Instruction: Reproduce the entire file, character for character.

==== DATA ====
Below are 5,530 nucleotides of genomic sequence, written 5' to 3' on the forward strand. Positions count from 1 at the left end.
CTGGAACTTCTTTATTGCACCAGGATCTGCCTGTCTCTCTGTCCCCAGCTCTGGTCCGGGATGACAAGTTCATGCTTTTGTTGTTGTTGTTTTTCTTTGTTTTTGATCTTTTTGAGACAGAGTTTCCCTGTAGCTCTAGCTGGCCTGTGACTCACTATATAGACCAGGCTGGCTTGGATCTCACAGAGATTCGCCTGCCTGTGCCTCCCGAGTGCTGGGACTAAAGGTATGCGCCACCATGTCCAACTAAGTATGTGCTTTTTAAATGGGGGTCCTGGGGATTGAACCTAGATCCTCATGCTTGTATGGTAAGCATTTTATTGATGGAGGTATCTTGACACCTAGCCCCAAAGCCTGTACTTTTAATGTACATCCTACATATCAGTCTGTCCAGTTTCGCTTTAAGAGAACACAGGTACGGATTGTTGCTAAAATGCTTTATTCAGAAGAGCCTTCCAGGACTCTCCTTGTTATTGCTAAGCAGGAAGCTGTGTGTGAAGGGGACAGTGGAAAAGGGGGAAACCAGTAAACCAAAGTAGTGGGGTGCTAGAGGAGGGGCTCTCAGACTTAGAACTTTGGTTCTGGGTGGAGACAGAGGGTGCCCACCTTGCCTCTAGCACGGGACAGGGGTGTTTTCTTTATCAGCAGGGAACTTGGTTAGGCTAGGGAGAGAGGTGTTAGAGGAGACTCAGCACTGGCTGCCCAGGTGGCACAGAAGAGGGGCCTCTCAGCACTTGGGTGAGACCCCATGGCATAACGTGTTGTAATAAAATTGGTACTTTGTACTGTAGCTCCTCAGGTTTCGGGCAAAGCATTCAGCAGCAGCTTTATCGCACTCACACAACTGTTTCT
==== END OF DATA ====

Below are 5,530 nucleotides of genomic sequence, written 5' to 3' on the forward strand. Positions count from 1 at the left end.
CTGGAACTTCTTTATTGCACCAGGATCTGCCTGTCTCTCTGTCCCCAGCTCTGGTCCGGGATGACAAGTTCATGCTTTTGTTGTTGTTGTTTTTCTTTGTTTTTGATCTTTTTGAGACAGAGTTTCCCTGTAGCTCTAGCTGGCCTGTGACTCACTATATAGACCAGGCTGGCTTGGATCTCACAGAGATTCGCCTGCCTGTGCCTCCCGAGTGCTGGGACTAAAGGTATGCGCCACCATGTCCAACTAAGTATGTGCTTTTTAAATGGGGGTCCTGGGGATTGAACCTAGATCCTCATGCTTGTATGGTAAGCATTTTATTGATGGAGGTATCTTGACACCTAGCCCCAAAGCCTGTACTTTTAATGTACATCCTACATATCAGTCTGTCCAGTTTCGCTTTAAGAGAACACAGGTACGGATTGTTGCTAAAATGCTTTATTCAGAAGAGCCTTCCAGGACTCTCCTTGTTATTGCTAAGCAGGAAGCTGTGTGTGAAGGGGACAGTGGAAAAGGGGGAAACCAGTAAACCAAAGTAGTGGGGTGCTAGAGGAGGGGCTCTCAGACTTAGAACTTTGGTTCTGGGTGGAGACAGAGGGTGCCCACCTTGCCTCTAGCACGGGACAGGGGTGTTTTCTTTATCAGCAGGGAACTTGGTTAGGCTAGGGAGAGAGGTGTTAGAGGAGACTCAGCACTGGCTGCCCAGGTGGCACAGAAGAGGGGCCTCTCAGCACTTGGGTGAGACCCCATGGCATAACGTGTTGTAATAAAATTGGTACTTTGTACTGTAGCTCCTCAGGTTTCGGGCAAAGCATTCAGCAGCAGCTTTATCGCACTCACACAACTGTTTCT